Winning the Right Brother
by Abigail Storm
(Silh. Spec. Ed #2046, $4.99, PG)  ISBN  978-0373-65528-1
****
Abigail Storm has written an engaging story that grabs at you and doesn’t let go. There are a few issues that could have been exploited but her handling of them kept the story moving and made it believable for the reader. Winning the Right Brother has a bit of sentimentality but did not go aboard.

Holly Stanton is a single mom who has always had to fend for herself, having parents who sent her away when she became pregnant soon after high school and a boyfriend who clearly wanted his cake but not the responsibility that came with that. Holly found a way to keep her baby, get a good job, work her way through school and still come out on the positive side. Her son is now 15 years old and they are back in her hometown in northeast Ohio. Holly has always been accused of being the “good girl” and when she took a chance on not being good, it all backfired. Since then, she has walked the straight and narrow, owning the home she inherited, being a good CPA and trying very hard to be both mother and father to her son.

Alex McKenna, on the other hand, was always seen as the bad boy. He was a rebel and the only thing that grounded him was football. He ended up in college and eventually as a pro. Now he too is back in the old hometown as the well respected high school football coach. Being cute and seemingly swamped with women has not hurt his popularity. The only issues that Alex dealt with growing up had to do with his stepfamily, who never understood him. His stepbrother Brian, who was a few years older, was the golden boy, yet he is the one who dumped Holly when she needed him most. To Holly, Alex was a pain, always throwing insults her way. Yet she was also attracted to him physically. In fact, Alex liked Holly, but never felt he could compete with Brian, so he tried to turn her against him; an action Holly rejected time and again.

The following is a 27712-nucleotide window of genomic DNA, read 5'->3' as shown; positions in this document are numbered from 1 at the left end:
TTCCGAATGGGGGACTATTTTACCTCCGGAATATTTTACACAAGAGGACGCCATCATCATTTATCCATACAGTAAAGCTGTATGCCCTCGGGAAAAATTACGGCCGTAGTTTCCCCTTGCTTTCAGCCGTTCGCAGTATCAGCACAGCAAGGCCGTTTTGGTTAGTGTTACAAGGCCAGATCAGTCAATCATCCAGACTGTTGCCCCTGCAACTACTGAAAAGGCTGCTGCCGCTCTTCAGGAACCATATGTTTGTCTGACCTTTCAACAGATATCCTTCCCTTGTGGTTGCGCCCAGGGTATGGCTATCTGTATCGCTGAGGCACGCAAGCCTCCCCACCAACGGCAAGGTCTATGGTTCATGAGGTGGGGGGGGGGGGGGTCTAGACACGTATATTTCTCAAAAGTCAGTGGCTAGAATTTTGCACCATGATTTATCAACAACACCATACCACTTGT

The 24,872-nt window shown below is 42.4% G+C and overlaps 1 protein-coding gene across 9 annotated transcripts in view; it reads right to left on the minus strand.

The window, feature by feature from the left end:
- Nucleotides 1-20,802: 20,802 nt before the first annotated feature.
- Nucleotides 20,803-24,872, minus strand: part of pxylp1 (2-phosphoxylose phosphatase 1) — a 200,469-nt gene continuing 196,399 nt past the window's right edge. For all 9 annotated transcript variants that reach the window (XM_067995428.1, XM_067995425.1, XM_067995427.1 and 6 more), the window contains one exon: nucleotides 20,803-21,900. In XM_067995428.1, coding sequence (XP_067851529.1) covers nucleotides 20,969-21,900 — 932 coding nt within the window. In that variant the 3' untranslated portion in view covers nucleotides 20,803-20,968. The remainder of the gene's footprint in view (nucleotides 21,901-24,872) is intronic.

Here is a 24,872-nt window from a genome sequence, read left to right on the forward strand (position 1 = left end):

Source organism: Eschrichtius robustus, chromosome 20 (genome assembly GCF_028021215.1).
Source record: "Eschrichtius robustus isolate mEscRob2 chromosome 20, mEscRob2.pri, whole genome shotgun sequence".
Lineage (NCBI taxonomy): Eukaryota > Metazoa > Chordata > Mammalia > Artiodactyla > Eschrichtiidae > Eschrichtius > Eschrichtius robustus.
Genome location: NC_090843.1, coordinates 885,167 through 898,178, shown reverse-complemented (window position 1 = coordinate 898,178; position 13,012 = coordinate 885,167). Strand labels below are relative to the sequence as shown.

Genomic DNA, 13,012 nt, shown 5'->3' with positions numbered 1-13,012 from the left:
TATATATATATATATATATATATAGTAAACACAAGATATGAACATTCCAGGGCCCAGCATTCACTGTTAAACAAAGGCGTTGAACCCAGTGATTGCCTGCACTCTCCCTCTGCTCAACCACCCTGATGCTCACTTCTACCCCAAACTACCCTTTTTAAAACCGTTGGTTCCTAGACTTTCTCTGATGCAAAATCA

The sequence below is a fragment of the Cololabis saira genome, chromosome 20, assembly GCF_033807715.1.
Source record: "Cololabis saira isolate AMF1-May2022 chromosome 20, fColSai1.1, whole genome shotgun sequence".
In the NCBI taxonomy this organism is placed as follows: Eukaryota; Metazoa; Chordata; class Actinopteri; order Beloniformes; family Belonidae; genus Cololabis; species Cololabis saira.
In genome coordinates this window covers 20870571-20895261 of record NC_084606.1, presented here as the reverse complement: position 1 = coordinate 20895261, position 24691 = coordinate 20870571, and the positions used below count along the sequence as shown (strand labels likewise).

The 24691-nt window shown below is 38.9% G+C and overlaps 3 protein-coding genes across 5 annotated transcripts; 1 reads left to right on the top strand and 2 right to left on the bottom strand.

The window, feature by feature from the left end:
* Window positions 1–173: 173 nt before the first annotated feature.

Now they have to confront each other as adults and neither is quite sure how to handle it. Holly’s son Will is their link. He is on the football team as a freshman back-up quarterback. Will adores his new coach and wants Holly to like him too. He is surprised at the fact that they once knew each other, but being an astute teenager, he sees early on that there is something brewing between his mom and his coach. When Will and Holly’s house burns down due to an electrical short, Alex invites them to move into his big farm house until they can get their bearings. It is no surprise what happens from that point on.

On the surface, this coincidence could have been the downfall to the story. But the author walks us through their romance with an aura of confidence that keeps the tale from faltering. Holly is sensible and it is easy to understand how the loss of her house throws her system for a loop. Alex is a gentleman despite his growing feelings of lust. Holly also has to deal with her old feelings and this almost makes her throw away a chance for happiness. Her son’s character acts a bit older than 15, yet it is believable because of the way Holly has always interacted with him, often treating him as more mature due to the single mother factor. 

The key to the story is the relationship between Alex and Holly. Once they get over some juvenile fighting when they first meet again, they quickly act like adults and let their friendship grow into love. They were fun to watch and the sexual tension was clearly there.

Winning the Right Brother is a debut for this author and one that makes me want to keep an eye out for more of her stories. You won’t go wrong with this one. 

--Shirley Lyons


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